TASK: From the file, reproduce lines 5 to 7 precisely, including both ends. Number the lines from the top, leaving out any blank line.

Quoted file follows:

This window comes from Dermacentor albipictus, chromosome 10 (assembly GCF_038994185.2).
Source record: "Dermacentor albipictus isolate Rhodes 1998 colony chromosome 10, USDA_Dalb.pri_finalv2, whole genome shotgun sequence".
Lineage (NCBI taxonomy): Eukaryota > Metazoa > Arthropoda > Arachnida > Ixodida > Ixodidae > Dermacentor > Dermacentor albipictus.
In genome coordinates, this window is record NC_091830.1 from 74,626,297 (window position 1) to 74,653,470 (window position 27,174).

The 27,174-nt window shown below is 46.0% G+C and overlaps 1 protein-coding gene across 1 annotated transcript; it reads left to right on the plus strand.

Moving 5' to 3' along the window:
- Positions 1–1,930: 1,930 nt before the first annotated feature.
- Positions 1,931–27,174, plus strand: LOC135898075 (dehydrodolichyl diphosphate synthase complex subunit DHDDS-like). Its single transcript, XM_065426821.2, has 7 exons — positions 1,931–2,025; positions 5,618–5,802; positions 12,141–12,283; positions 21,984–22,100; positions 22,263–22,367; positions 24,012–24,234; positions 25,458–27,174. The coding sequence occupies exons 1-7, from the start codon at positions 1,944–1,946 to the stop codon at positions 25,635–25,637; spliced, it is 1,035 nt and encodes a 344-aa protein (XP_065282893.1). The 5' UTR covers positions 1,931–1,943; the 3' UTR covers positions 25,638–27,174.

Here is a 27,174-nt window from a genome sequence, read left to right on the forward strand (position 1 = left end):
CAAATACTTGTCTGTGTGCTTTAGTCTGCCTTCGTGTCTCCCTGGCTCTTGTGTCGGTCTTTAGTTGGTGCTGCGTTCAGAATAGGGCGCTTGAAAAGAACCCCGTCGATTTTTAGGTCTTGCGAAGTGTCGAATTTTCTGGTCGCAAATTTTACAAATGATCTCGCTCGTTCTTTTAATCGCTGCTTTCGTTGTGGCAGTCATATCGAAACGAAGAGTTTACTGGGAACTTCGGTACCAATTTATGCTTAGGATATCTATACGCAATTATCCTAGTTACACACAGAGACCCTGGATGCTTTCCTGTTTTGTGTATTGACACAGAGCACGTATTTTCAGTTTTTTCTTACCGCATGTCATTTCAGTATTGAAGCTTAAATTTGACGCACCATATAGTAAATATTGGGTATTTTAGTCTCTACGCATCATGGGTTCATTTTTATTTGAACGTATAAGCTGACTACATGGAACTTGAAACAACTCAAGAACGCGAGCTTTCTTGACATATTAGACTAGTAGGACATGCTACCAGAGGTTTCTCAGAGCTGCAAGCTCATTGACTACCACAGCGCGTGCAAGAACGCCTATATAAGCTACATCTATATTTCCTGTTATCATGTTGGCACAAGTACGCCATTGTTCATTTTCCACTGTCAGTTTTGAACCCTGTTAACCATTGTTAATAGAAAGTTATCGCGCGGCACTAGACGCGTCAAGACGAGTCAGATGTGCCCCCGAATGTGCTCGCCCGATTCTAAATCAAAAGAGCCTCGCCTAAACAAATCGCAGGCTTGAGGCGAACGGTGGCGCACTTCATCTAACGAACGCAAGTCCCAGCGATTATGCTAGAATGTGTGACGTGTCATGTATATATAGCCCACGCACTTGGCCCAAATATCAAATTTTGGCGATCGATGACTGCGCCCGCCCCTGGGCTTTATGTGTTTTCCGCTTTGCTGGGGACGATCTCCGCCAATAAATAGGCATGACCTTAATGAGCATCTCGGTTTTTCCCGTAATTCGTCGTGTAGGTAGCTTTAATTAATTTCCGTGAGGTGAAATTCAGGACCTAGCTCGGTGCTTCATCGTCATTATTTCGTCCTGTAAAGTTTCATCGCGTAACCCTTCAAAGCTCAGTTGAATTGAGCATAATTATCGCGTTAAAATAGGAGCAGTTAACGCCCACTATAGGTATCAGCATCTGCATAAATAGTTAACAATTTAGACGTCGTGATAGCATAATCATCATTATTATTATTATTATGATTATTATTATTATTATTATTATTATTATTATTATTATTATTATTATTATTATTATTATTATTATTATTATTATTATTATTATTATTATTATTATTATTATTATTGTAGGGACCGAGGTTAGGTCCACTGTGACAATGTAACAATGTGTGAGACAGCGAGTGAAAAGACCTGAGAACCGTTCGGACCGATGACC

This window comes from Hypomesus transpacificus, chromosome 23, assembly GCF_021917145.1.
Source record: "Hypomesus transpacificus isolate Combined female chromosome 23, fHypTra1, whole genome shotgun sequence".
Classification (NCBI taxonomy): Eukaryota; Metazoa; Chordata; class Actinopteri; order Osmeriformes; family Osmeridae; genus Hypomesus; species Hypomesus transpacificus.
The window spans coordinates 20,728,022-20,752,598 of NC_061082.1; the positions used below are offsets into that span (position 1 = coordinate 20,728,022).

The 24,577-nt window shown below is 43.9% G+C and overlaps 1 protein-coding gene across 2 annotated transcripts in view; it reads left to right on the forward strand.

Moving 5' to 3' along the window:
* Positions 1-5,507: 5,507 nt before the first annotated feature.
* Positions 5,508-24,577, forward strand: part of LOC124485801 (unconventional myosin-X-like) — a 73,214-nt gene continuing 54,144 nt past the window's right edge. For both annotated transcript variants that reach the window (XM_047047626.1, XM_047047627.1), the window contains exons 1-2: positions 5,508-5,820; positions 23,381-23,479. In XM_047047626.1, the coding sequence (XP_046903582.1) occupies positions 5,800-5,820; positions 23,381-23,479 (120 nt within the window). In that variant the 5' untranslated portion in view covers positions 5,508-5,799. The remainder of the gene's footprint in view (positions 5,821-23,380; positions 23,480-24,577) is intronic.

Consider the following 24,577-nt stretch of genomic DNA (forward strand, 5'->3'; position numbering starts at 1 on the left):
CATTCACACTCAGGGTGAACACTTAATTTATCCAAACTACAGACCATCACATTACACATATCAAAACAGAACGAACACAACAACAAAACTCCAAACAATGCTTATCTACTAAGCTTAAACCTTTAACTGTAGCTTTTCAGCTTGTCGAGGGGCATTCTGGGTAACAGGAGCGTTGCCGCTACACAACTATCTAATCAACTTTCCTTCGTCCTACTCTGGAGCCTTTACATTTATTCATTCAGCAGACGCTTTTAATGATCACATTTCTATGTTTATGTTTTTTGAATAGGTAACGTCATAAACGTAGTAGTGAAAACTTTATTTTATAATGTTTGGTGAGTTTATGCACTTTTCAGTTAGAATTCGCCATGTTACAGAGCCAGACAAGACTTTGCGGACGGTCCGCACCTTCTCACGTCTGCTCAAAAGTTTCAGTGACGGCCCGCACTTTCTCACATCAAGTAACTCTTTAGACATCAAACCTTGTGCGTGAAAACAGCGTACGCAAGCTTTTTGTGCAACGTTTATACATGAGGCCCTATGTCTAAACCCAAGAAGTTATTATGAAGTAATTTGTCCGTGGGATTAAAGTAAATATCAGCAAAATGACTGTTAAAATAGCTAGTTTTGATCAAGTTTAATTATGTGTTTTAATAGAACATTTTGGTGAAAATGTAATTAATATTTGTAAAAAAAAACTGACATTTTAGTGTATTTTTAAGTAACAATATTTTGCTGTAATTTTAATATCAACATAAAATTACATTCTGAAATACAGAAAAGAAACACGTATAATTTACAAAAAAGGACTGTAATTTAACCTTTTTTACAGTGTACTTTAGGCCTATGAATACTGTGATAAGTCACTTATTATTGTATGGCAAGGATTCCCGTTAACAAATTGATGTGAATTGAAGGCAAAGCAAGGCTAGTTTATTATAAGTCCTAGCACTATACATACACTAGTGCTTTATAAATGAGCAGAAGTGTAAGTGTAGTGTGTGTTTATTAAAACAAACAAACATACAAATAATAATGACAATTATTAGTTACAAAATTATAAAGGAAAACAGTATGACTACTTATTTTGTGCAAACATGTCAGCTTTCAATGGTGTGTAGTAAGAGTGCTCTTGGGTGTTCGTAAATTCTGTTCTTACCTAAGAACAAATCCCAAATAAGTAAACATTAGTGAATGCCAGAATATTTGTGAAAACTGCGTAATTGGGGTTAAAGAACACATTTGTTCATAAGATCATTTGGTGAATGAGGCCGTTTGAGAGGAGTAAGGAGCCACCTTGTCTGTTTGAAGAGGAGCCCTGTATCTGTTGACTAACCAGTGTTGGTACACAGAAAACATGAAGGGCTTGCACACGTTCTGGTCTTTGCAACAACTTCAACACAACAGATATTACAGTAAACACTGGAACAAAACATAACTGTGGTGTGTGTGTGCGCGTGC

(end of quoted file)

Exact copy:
The 27,174-nt window shown below is 46.0% G+C and overlaps 1 protein-coding gene across 1 annotated transcript; it reads left to right on the plus strand.

Moving 5' to 3' along the window:
- Positions 1–1,930: 1,930 nt before the first annotated feature.